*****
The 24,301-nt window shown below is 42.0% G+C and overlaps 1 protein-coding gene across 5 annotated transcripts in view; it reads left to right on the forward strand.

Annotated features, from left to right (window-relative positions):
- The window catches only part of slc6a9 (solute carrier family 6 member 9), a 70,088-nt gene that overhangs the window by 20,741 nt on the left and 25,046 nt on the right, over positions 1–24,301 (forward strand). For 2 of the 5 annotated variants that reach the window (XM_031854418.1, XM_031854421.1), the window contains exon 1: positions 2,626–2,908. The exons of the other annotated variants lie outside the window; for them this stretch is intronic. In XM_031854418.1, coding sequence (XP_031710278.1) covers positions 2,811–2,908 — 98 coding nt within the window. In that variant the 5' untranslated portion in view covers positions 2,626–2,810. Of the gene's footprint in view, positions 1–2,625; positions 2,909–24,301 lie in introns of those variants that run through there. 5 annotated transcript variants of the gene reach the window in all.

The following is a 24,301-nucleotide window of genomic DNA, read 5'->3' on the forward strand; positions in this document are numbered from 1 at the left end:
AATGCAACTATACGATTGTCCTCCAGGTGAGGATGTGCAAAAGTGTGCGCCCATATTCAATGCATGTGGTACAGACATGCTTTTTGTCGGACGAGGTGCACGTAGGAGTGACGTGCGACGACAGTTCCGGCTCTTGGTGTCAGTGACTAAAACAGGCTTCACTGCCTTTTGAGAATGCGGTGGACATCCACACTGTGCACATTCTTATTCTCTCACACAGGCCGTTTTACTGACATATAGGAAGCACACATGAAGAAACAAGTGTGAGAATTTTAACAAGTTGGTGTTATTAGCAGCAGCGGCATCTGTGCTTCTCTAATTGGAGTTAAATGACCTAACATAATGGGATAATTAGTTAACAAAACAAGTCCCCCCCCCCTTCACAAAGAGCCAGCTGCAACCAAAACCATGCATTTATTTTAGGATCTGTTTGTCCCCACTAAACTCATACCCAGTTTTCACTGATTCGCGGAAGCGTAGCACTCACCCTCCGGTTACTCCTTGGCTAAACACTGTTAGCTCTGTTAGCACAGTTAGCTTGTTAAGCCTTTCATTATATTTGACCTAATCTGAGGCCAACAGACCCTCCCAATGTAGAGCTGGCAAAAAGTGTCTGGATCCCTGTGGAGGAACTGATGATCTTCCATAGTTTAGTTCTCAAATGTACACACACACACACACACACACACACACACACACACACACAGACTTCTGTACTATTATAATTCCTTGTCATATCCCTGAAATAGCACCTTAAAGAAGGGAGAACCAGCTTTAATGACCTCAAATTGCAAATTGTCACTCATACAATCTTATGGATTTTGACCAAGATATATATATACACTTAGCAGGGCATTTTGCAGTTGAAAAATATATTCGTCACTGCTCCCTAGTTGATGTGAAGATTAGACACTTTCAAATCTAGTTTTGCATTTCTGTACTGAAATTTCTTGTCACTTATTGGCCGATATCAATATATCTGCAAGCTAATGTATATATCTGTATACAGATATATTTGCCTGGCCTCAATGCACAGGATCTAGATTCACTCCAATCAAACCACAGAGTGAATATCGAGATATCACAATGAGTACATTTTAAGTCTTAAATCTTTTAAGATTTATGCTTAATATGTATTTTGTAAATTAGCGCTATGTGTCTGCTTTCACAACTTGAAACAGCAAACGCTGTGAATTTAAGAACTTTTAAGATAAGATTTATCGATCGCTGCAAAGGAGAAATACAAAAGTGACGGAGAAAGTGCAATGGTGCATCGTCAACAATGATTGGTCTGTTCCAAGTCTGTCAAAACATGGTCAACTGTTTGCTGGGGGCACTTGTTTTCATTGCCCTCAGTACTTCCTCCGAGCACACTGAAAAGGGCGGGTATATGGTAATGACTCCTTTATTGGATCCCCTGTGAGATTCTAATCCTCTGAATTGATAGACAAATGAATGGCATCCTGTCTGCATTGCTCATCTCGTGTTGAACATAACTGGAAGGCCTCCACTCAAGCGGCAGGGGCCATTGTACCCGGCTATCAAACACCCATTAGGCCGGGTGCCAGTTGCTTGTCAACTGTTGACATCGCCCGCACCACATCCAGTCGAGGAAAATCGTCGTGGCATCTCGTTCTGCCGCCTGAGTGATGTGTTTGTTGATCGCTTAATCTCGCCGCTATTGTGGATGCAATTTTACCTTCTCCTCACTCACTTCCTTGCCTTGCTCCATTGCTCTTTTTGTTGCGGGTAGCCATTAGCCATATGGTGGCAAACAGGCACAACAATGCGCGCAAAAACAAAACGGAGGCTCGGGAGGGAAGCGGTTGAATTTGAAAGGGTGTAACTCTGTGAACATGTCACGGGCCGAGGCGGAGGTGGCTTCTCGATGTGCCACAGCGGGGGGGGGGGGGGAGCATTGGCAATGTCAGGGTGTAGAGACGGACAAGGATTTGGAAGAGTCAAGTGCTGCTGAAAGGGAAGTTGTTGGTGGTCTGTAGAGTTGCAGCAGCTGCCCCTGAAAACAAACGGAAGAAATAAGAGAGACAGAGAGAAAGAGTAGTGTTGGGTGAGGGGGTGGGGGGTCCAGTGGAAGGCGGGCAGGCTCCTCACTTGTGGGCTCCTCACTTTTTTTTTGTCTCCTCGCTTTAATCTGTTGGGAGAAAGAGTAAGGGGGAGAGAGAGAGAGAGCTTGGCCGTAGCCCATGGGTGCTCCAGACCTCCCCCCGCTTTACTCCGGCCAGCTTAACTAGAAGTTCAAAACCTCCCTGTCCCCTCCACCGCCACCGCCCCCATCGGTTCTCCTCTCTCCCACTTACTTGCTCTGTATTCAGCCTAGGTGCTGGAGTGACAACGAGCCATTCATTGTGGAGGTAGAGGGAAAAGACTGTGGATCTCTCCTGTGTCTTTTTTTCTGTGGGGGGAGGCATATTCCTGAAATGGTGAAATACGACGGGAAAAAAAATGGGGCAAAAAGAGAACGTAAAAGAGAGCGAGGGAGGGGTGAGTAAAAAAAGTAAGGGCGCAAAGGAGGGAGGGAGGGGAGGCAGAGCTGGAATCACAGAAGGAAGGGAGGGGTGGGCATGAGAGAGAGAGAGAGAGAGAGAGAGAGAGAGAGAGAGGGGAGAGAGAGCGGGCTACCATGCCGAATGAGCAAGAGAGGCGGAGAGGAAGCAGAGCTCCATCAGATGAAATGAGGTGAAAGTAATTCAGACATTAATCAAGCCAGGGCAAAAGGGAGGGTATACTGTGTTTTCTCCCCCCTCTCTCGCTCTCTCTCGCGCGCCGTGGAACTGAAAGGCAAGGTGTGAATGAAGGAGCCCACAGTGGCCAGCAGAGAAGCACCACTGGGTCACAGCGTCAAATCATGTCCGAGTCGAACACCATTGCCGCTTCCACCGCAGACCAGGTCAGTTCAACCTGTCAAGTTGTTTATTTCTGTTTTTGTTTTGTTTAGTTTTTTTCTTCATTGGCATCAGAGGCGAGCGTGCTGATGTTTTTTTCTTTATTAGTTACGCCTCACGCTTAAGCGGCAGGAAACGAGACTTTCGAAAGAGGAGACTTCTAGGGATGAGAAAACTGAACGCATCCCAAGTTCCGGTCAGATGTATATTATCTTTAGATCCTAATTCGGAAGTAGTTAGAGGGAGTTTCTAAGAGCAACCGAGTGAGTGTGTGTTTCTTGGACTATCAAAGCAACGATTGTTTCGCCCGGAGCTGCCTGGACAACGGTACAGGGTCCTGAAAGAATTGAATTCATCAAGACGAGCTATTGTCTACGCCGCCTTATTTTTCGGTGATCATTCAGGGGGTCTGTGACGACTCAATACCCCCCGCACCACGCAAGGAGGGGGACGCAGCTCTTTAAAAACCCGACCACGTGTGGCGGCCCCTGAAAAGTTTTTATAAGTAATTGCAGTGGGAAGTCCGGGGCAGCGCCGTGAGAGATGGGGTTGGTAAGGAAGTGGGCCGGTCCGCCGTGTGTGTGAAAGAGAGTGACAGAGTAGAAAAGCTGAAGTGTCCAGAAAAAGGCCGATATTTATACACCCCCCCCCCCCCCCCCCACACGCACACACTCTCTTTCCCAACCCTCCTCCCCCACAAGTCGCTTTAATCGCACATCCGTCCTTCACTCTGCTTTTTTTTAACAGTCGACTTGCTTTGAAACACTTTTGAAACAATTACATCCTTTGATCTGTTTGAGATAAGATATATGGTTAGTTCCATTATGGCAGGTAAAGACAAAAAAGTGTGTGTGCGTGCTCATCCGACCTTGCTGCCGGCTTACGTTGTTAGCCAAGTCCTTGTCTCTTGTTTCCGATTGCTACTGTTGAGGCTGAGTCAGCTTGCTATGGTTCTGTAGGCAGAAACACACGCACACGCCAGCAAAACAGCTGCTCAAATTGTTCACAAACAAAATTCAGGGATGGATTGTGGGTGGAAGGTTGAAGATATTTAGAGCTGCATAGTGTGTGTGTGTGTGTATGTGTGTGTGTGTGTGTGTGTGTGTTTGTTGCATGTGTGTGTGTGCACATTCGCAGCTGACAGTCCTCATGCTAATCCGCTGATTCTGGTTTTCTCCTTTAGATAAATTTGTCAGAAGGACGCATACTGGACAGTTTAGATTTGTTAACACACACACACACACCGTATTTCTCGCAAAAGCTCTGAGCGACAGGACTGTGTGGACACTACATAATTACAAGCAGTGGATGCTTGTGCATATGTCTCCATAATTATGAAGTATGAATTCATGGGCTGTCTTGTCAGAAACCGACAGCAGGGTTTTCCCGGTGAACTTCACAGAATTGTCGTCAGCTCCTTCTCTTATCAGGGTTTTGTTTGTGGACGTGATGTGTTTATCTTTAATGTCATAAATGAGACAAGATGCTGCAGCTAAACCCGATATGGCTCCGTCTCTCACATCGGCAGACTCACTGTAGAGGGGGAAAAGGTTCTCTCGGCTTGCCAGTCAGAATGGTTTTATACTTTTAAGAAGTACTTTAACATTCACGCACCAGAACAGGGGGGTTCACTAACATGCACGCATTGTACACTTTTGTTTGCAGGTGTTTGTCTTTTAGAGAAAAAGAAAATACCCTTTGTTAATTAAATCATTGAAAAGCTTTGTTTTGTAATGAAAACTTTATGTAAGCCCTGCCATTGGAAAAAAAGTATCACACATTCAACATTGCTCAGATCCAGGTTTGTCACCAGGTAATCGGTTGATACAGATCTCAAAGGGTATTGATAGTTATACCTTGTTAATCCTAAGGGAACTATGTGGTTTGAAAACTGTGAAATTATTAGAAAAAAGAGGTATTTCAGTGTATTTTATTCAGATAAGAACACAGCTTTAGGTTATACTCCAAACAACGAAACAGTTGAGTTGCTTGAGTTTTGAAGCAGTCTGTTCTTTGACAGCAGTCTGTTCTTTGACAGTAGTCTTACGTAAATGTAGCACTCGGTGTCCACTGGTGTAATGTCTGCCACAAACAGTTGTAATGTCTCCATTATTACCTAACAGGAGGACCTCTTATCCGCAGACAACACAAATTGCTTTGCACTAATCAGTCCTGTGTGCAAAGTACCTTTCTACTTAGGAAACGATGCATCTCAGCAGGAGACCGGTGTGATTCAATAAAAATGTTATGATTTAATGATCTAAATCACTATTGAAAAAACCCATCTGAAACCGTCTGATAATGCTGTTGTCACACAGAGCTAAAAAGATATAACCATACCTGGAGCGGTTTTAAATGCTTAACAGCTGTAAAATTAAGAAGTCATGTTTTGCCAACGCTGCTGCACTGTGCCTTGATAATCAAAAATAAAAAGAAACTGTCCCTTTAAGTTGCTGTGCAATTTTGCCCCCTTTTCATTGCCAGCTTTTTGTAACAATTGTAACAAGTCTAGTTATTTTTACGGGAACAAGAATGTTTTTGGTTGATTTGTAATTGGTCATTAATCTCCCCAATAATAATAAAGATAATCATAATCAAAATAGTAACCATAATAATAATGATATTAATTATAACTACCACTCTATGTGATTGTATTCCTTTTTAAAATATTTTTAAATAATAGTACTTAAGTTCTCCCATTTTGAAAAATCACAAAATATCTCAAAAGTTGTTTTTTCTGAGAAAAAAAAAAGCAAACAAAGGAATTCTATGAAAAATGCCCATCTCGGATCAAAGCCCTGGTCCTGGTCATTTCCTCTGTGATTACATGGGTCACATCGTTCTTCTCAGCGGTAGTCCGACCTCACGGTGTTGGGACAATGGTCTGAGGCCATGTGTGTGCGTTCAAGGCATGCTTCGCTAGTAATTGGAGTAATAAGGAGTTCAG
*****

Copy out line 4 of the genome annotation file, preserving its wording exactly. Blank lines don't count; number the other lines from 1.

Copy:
The following is a 24,301-nucleotide window of genomic DNA, read 5'->3' on the forward strand; positions in this document are numbered from 1 at the left end: